How to Establish and Keep a Remodeling Budgeting

Budgets for remodeling projects are challenging because every project is unique, options exist for everything and the scope of work often changes.  Faced with these realities, here are some ideas on how to keep your project’s budget under control.

  1. Start by matching project scope to your priorities for your newly renovated home.  Working with your remodeling contractor,  establish basic pricing guidelines that match each priority and adjust the project scope from there.  Scope is the the biggest factor in establishing and controlling your remodeling project budget.
  2. Once the basic scope has been established, start looking at the details.  The materials that you select are the second biggest factor in establishing your budget.  Use a simple checklist like theses (kitchen product selection sheetbathroom product selection sheet) to establish the exact fixtures, cabinets, flooring, tile and other finish surfaces.  Be sure to understand construction details that may affect project pricing.
  3. Make sure that you are comfortable with the exact layout of your project.  Hire a design/build firm that uses a 3-d architectural package to help you understand your new space including how your furniture will be set up.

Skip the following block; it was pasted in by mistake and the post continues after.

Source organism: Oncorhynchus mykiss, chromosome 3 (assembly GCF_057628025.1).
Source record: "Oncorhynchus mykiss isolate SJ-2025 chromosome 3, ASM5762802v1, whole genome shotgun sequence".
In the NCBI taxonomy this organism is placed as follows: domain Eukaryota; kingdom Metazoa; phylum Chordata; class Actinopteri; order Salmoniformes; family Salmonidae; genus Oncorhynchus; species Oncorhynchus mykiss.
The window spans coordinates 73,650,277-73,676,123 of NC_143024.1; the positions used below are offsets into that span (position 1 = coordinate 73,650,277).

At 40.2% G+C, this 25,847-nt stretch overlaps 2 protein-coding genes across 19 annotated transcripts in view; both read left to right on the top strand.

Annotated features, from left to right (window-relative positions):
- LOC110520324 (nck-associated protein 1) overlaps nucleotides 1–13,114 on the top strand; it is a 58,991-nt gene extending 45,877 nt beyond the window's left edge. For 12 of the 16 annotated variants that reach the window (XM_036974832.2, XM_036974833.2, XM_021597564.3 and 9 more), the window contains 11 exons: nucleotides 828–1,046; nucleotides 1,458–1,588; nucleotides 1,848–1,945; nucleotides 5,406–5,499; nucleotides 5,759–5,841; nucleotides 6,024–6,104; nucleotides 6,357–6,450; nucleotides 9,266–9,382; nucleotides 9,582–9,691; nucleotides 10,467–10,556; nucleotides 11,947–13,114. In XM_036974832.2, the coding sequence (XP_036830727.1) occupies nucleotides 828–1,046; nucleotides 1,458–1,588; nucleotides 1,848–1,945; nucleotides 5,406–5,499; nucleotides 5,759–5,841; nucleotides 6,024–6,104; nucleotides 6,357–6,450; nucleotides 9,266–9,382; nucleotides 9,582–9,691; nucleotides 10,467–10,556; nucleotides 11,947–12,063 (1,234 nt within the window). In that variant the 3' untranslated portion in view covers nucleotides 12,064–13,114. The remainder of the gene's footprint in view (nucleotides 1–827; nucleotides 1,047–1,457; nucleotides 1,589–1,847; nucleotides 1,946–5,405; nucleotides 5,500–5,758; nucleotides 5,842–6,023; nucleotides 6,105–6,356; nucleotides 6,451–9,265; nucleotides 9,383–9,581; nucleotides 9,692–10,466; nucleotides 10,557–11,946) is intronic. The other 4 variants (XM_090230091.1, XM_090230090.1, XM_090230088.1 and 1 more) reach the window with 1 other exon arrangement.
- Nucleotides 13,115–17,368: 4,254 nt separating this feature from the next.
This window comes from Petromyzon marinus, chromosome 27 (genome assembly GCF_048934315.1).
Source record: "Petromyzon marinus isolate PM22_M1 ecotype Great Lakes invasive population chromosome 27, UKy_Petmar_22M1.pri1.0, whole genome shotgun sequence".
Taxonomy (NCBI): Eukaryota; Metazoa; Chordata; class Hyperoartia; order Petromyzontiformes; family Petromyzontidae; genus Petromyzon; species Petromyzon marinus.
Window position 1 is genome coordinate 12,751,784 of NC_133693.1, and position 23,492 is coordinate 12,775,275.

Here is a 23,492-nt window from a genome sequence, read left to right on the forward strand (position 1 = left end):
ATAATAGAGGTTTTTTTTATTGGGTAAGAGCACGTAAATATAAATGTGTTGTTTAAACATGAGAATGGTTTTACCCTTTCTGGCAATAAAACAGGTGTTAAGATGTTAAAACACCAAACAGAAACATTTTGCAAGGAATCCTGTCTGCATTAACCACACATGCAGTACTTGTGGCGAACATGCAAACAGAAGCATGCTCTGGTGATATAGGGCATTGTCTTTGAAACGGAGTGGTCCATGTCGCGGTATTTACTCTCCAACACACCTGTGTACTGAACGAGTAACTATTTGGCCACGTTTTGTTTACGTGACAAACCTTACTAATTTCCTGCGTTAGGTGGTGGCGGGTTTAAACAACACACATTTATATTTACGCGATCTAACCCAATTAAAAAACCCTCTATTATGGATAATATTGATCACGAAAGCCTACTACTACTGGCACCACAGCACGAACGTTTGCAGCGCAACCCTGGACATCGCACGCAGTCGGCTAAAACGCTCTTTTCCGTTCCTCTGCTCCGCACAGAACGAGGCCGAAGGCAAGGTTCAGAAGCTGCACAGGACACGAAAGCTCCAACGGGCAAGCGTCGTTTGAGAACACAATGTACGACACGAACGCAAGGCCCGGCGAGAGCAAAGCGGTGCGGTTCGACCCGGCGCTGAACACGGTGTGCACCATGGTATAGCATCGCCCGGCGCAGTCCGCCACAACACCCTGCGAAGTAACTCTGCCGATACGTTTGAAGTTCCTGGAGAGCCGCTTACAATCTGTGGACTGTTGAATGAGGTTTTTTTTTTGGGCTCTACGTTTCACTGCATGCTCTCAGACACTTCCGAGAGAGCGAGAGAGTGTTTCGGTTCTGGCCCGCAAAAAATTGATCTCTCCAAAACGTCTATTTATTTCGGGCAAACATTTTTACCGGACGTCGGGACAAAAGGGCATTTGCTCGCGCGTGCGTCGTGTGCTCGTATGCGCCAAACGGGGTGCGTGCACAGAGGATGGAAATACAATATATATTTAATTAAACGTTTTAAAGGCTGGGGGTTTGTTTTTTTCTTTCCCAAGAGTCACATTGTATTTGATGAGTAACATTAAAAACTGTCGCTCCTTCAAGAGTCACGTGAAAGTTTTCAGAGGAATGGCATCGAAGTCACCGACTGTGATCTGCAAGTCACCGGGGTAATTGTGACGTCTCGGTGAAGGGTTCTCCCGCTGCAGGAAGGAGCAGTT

4. Be sure to ask your remodeling contractor about any concealed conditions that could result in budget changes.
  5. Once your project is underway, it will be tempting to introduce changes or add to the original scope.  Be sure to clearly understand both the time and dollar costs associated with these changes.  While the “change order” has a bad name in the remodeling business, it is a necessary evil and will help you to understand the impact of changes that occur after your home renovation has started.

The more time spent up-front planning for you project the closer your project will be to its original budget.  Some changes are inevitable, but should not be result of improper preparation.  Most well planned and managed projects are completed within 5% of the original budget.